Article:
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BOD
12-07-2009, 02:29
While out for a walk in some jungle yesterday, I noticed a tree which had been ring barked.

http://i704.photobucket.com/albums/ww44/MNS_photos/P7110448Small.jpg

Looking up I saw that it was pretty much dead

http://i704.photobucket.com/albums/ww44/MNS_photos/P7110449Small.jpg

I was upset since this was good hill forest

http://i704.photobucket.com/albums/ww44/MNS_photos/DSCN2319morningMedium.jpg

I then discovered more trees in a similar situation

http://i704.photobucket.com/albums/ww44/MNS_photos/P7110450Small.jpg

http://i704.photobucket.com/albums/ww44/MNS_photos/P7110451Small.jpg

This was the work of an aboriginal who was preparing the area for a dusun, a jungle orchard, probably for durians which his family would sell in village markets. There was a village a few klicks away

I explored further and came to another area about a kilometre distant and I saw a tree prepped for felling.

http://i704.photobucket.com/albums/ww44/MNS_photos/P7110459Small.jpg

To discover natives using fire and ring barking to fell trees when nowadays even in Borneo they usually use chainsaws was exciting and I wasn’t upset any more. These people had an ancient and moral right to work the land when they used these techniques.

Think of the patience required to ring the trees and then wait months or years before building the fire and felling the tree. And then planting and growing the durian trees ( a native species). Years before the first harvest. This man is leaving a legacy and livelihood for his grandchildren.

It shows a sense of connection to the land that is something we city dwellers can never share

Think of the pain if it was yours and it was felled in 20 years time for a housing estate.

bandel4
12-07-2009, 04:46
I was told that only the outer layer of the tree (the tree bark) is 'alive'. This layer, if were separated/ severed all around would kill the tree.

Perhaps this is a good demonstration of how to 'kill' a tree :P

Thanks for the post Bod.

addo
12-07-2009, 09:35
They look like the trees on many of the local parks and streets after the residents have decided they dont like trees cause of leaves and light issues, near (or not) their homes. We have to come along after and fell them, and replant. Then the cycle starts again.

Mikey P
12-07-2009, 11:19
From what I remember, the Xylem (carries water & minerals) and Phloem (carries nutrients, etc) are like tubes that exist just under the bark. As you say, if you ring bark the tree, it cuts the tubes and the tree dies. Same deal with deer and squirrels ringbarking trees/saplings in UK. Little blighters!

SOAR
12-07-2009, 11:28
Cheers for posting this, its the best thing I have read on here in a long time, such a stunning setting aswell. Will you be going back to monitor the progress?.

All the best.

MikaelMazz
12-07-2009, 18:33
This is really nice to see. This is how my ansesters here in the U.S used to clear land for farming before the whites brought metal axes. Some tribe would just girdle the tree and leave them stand and plant amougst them.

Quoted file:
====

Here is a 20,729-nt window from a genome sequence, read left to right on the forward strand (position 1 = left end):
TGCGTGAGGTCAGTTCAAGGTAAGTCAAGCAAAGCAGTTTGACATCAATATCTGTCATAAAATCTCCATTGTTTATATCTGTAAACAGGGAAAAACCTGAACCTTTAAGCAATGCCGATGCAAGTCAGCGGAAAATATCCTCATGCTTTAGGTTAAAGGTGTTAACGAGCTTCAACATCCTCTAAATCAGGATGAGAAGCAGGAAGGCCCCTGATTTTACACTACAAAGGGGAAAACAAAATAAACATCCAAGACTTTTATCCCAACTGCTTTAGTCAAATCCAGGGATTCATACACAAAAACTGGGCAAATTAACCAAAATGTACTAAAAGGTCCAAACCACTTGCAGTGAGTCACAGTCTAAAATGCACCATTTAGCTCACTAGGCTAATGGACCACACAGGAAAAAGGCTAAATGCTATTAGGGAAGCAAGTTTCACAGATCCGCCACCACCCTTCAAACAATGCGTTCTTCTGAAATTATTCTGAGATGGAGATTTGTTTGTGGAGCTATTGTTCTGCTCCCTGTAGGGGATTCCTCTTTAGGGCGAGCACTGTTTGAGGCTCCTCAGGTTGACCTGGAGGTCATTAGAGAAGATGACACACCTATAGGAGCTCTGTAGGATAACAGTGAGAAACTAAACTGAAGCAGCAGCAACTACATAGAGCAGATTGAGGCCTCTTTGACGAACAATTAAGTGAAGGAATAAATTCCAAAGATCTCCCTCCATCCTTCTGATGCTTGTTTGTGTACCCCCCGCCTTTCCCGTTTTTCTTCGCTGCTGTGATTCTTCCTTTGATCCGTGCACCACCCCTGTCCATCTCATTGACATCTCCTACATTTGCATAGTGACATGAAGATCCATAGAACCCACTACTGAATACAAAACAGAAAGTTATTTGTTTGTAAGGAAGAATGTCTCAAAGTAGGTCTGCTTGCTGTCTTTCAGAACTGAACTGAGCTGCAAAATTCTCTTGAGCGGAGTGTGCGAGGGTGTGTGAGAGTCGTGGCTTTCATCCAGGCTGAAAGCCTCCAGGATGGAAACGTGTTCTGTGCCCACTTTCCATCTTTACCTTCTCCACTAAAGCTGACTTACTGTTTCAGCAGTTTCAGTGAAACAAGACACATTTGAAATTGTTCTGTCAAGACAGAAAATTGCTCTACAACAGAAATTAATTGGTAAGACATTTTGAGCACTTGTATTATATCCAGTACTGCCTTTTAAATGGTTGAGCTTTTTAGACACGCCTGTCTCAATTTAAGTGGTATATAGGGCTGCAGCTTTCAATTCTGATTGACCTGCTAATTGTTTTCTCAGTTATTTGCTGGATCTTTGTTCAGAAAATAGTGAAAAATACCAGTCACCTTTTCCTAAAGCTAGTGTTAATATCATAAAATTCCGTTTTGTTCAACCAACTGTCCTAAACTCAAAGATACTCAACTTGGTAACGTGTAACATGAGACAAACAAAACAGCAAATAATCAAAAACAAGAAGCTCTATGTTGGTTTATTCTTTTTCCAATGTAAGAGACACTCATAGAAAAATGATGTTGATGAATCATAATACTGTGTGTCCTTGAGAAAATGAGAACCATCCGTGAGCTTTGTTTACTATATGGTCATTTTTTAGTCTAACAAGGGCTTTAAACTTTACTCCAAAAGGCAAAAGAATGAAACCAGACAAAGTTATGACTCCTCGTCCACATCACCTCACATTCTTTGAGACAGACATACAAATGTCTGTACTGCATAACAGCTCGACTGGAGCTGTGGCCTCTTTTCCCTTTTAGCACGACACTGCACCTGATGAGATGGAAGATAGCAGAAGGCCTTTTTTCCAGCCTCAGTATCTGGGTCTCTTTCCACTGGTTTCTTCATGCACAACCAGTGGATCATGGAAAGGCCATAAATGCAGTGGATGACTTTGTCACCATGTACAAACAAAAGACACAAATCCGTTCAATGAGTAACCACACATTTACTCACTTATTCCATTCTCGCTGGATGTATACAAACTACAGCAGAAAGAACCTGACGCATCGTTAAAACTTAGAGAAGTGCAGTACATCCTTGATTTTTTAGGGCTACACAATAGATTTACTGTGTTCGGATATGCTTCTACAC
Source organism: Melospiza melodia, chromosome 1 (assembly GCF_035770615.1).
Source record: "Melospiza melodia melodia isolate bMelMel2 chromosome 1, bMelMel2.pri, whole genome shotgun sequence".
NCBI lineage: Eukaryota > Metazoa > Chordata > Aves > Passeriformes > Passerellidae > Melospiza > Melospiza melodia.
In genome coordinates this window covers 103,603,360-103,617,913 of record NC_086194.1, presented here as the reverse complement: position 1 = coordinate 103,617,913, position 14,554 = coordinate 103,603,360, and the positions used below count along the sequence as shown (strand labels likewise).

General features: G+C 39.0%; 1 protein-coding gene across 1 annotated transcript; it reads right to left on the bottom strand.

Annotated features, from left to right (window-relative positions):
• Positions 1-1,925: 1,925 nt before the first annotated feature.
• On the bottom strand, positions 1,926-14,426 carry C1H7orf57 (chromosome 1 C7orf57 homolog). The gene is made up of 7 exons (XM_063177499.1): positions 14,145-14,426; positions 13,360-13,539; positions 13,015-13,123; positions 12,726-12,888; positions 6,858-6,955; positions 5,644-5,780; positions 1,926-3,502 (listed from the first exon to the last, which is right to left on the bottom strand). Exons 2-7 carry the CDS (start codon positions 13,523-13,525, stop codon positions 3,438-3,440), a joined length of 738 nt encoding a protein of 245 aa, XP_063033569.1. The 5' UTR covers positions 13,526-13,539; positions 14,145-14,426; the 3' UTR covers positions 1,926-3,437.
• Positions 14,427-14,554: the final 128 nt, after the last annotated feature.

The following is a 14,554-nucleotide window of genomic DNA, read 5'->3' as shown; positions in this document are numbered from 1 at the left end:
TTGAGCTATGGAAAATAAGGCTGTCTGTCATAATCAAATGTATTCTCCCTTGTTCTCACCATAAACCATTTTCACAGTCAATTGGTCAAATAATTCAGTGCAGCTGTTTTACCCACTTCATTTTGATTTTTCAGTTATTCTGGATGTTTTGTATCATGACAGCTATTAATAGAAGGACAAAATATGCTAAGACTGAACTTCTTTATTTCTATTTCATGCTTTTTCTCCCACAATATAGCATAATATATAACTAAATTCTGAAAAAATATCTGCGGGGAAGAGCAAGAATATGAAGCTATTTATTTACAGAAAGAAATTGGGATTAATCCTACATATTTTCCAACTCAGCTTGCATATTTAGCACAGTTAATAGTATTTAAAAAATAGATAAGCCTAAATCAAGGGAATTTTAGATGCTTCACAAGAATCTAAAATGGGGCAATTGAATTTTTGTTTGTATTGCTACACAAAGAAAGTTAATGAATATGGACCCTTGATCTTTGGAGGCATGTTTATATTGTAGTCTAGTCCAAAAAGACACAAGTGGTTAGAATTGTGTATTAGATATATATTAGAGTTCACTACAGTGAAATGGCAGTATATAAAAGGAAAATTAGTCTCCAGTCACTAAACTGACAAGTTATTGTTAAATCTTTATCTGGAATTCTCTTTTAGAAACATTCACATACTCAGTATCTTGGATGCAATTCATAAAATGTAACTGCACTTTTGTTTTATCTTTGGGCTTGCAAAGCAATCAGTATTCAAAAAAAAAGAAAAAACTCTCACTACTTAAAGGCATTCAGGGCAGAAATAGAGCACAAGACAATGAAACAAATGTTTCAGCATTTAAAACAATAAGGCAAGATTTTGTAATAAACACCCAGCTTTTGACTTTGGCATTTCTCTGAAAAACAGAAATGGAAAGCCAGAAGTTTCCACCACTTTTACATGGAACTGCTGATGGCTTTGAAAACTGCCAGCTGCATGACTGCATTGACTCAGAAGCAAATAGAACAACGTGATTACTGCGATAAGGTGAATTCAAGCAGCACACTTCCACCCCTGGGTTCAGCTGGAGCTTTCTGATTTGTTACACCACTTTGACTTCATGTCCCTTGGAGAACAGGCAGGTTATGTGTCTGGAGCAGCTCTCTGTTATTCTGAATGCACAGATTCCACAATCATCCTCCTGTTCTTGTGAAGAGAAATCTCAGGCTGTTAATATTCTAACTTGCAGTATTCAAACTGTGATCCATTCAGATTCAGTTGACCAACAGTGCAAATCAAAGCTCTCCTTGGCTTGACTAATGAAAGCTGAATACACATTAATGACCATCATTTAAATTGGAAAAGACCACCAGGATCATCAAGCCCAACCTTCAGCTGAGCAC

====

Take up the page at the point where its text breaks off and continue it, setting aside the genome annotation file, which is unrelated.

But some tribes that did burn down the trees they would burn them some then chop the burt part with a stone celt and repeat that untill the tree fell. The natives in your area might do it like that.
Here is a stone celt that I made in the same fashoin as my ansesters.
http://img20.imageshack.us/img20/1769/hpim9926.jpg (http://img20.imageshack.us/i/hpim9926.jpg/)
http://img25.imageshack.us/img25/215/hpim9928.jpg (http://img25.imageshack.us/i/hpim9928.jpg/)
I have only cut down saplings with this axe but it works suprizingly well.

Dose the tribe that you talk about use any type of stone axe?
Great post, Thanks.

Hammi82
24-04-2017, 22:05
Hi BOD

I just stumbled upon your amazing photos of ring barked trees while looking for resources for a lesson I am teaching on Friday to A level Biology students. I wanted to ask you if you'd mind if I used the first 2 photos and the last one? I want to get the students to think about the significance of the process to the tree and then why people might actually do this on purpose. Please do say if you don't want me to use them.

I look forward to hearing from you.

Thanks very much :)

Robson Valley
28-04-2017, 06:21
The bulk of the water and mineral uptake travels upward in the secondary xylem, aka wood, is what we all call the sap wood.
This is usually the outermost 10-50 growth rings, an inch or two at best.

The products of photosynthesis, the sugars, travel downward in the secondary phloem, the living layer of the innermost bark.
This is expected to feed the entire root system, living in the dark and essentially doing respiration like us people.
When you cut all the way through the bark and into the young wood, you really do cut off all source of supply to
the entire rood system. And the tree dies.

The Mountain Pine Beetle larvae tunnel around in the living secondary phloem for food in our Pinus contorta = Lodge pole Pine.
This effectively ring-barks the trees. That has left us with more than 18,000,000 ha standing dead pine not worth the chainsaw gas to cut it down.

Thanks for a clear cultural document of indigenous forest practices.
I've learned something today and I appreciate that.

Blundstoned Love
02-05-2017, 21:52
I just stumbled upon your amazing photos of ring barked trees while looking for resources for a lesson I am teaching on Friday to A level Biology students. I wanted to ask you if you'd mind if I used the first 2 photos and the last one

Bod hasn't posted here since 2014 mate. You mightn't ever get a response. What are the rules about using an image for educational purposes as long as you credit the source? (I know this works for some copyright & IP issues)

Janne
02-05-2017, 22:36
Is there any proof that people during the Paleolithic era felled trees like this?